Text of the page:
100 BB vs. 200 BB Games
One of the biggest structural differences between live poker and online poker will be found in stack sizes. Most online games play 100 big blinds deep at the most, with many players buying in for less. When you transition into live play, however, you are going to notice that many poker rooms have 200 bb max buy ins and that some rooms have no caps whatsoever in certain games. Needless to say, this changes the dynamics of the game quite a bit. You can't possibly play as effectively as possible if you are using the same exact strategy in two formats that will clearly play quite differently from one another.
The fact that many players don't realize that these games call for different types of poker strategy is an illustration of just how valuable two different skill sets are. A lot of players blindly assume that their home game strategy carries into live play and that their live play strategy should remain static no matter what. In reality, this could not be further from the truth. There are so many different things that you should be changing on your own, but you can also look for several ways to manipulate opponents who aren't paying attention. If you thought stacking an opponent for 100 big blinds was fun, imagine playing in a game where you have a chance to play for 200+ time and time again. The aim of this article is to elaborate on how the games differ and what you can do as a player to capitalize on these discrepancies.
Deeper stacked games will tend to play with larger open raises. Players know that everyone has more money available to work with, so they are naturally inclined to raise the amount of risk they are willing to take in any given hand. By starting off each hand with a larger sized raise, you are creating a better opportunity for a larger pot down the line. You should be taking note of which players adjust their bet sizes accordingly and which ones do not. Beyond this, you should also be making a conscious effort to squeeze more money whenever possible.
The types of hands that you would consider playable will vary greatly depending on how deep you are playing. If you were in a game where there were a couple of very bad players, you would be looking to get involved in some pots with them. Now, if you were working with somewhere around 100 big blinds, it's unlikely that you would be calling off raises with anything too far out of the ordinary. Sure, you want to play in as many pots as possible with weaker players, but you still need to have something to work with because otherwise you'll bleed your stack dry in no time.
Given this information, it should almost be a no brainer that you can widen your ranges up when you are playing deeper. Though pre-flop raises are going to be larger, there's still going to be an awful lot of room for post-flop play as a whole when at deep stacked tables. You can take advantage of inferior players by calling pre-flop bets with the hope of out flopping and/or out playing them after the fact. Deep stack play is very much to the advantage of the more skilled players vs. the shorter stacked games where any random player can get lucky.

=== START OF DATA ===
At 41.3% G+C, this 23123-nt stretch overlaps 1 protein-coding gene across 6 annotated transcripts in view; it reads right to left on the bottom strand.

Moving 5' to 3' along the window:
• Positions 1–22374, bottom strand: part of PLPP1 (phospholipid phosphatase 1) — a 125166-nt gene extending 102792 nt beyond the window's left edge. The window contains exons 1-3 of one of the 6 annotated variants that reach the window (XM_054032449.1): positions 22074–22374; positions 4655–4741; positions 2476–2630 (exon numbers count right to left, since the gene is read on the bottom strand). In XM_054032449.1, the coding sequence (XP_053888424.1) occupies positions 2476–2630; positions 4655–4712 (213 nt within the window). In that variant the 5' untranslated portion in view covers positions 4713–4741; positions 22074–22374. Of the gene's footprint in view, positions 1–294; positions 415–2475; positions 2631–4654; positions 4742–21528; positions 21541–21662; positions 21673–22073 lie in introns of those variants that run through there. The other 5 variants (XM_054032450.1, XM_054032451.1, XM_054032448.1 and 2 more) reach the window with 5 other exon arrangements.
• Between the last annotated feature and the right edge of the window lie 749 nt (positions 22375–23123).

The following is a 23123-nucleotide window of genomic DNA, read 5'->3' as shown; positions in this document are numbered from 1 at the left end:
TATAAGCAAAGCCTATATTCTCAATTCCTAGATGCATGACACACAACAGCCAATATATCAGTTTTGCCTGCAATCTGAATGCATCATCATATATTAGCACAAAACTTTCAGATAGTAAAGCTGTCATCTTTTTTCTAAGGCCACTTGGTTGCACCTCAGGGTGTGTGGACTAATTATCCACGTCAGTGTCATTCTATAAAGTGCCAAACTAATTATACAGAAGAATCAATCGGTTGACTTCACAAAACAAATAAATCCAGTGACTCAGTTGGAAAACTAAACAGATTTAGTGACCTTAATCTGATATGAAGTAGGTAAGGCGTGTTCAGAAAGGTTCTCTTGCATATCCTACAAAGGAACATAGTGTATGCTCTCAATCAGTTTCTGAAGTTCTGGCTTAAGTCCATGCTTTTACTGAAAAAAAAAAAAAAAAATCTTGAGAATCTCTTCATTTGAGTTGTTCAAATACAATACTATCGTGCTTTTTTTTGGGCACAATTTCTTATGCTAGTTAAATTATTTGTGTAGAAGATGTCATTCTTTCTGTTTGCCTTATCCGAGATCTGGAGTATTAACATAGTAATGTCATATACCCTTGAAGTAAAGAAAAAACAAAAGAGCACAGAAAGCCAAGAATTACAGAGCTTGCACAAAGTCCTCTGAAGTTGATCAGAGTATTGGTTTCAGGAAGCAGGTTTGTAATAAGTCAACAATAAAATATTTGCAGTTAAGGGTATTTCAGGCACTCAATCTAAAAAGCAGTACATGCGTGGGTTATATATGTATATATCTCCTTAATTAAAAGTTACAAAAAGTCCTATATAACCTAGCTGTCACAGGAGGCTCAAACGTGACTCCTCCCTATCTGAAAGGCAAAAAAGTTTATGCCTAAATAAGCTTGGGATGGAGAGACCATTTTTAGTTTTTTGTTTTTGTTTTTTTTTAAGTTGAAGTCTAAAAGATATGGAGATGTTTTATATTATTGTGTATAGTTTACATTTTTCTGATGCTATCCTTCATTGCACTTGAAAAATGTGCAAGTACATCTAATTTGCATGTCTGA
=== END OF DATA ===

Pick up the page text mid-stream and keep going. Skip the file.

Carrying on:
Approach and Bet Sizing
If you are able to land a strong hand and are now playing post-flop, your goal is to get as much money as possible from your opponent. This should go without saying, but it can be very difficult to get a deep stacked player to commit all of their chips barring a nuts vs. second nuts kind of situation. Thinking and planning ahead is much more vital in 200 bb games than it is in 100 bb games. You could check raise the flop, bet turn, and river to get someone's entire stack in 100 bb games, but you may be left with another 100 big blinds using this same strategy in a deeper stacked game.
Instead, you might consider an alternate approach where you would bet the flop, check raise the turn, and then bet the river. The difference in this play is that your check raise is going to be for a much more significant amount of money than it would have been for on the flop. This is just one example that illustrates how bet sizing can be ideal for one hand and far from optimal in the next solely because of stack sizes.
Bet sizing ties into the way that you are playing a hand. If you are check raising someone in the right spot but are unable to make enough money, there's a good chance that you didn't raise to a large enough amount. Bet sizing is a very important skill that will affect your bottom line dramatically over time even in small pots, but its importance is magnified when you are playing in 200 bb games. The whole goal of your bet sizing is to take as much as you can at one time without scaring off your opponent.
Needless to say, this assumes that you have a strong hand that wants to get paid off. If you can safely make a moderate sized flop or turn check raise while getting the rest of the money in the middle with a bet on the turn, there's no need to go overboard right away. Unless you are defending against draws or otherwise threatening hands, there's no need to push someone away earlier than is necessary.
This is one of the most common mistakes that players make in deep stacked live poker games. They get caught up in the moment, are usually nervous and spastic, and will often make huge raises and re-raises that totally kill their action. Even if you don't end up getting the entire stack that you were originally hoping for, you can still work towards your goal of making as much money as possible. It's much better to come away with a decent sized win than it is to win something small. And it's better to win something small than it is to win nothing. With 200 big blind live tables, you are going to have repeated opportunities to win decent sized pots that would have been considered sizable in most of the 100 bb games of equivalent limits.
Author: Jonathan Wanchalk
Updated: March 2015
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